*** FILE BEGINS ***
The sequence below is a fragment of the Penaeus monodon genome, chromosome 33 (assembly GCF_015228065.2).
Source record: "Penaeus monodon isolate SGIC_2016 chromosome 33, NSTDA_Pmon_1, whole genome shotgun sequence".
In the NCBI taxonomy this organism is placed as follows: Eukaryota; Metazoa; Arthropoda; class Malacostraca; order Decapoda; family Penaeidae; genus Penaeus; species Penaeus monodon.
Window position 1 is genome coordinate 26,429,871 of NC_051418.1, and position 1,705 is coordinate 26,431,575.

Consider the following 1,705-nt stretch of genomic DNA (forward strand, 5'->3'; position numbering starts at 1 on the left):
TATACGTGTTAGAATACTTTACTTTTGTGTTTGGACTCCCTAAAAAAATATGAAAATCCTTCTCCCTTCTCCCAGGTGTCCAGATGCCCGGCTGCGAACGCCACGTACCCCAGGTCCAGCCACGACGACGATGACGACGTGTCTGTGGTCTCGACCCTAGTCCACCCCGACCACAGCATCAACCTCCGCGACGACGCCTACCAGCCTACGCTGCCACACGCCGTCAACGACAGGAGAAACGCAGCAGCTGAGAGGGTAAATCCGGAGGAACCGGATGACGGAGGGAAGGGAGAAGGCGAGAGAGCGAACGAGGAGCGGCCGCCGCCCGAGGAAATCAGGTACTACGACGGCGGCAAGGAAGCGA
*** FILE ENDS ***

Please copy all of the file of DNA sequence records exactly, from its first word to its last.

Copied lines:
The sequence below is a fragment of the Penaeus monodon genome, chromosome 33 (assembly GCF_015228065.2).
Source record: "Penaeus monodon isolate SGIC_2016 chromosome 33, NSTDA_Pmon_1, whole genome shotgun sequence".
In the NCBI taxonomy this organism is placed as follows: Eukaryota; Metazoa; Arthropoda; class Malacostraca; order Decapoda; family Penaeidae; genus Penaeus; species Penaeus monodon.
Window position 1 is genome coordinate 26,429,871 of NC_051418.1, and position 1,705 is coordinate 26,431,575.

Consider the following 1,705-nt stretch of genomic DNA (forward strand, 5'->3'; position numbering starts at 1 on the left):
TATACGTGTTAGAATACTTTACTTTTGTGTTTGGACTCCCTAAAAAAATATGAAAATCCTTCTCCCTTCTCCCAGGTGTCCAGATGCCCGGCTGCGAACGCCACGTACCCCAGGTCCAGCCACGACGACGATGACGACGTGTCTGTGGTCTCGACCCTAGTCCACCCCGACCACAGCATCAACCTCCGCGACGACGCCTACCAGCCTACGCTGCCACACGCCGTCAACGACAGGAGAAACGCAGCAGCTGAGAGGGTAAATCCGGAGGAACCGGATGACGGAGGGAAGGGAGAAGGCGAGAGAGCGAACGAGGAGCGGCCGCCGCCCGAGGAAATCAGGTACTACGACGGCGGCAAGGAAGCGA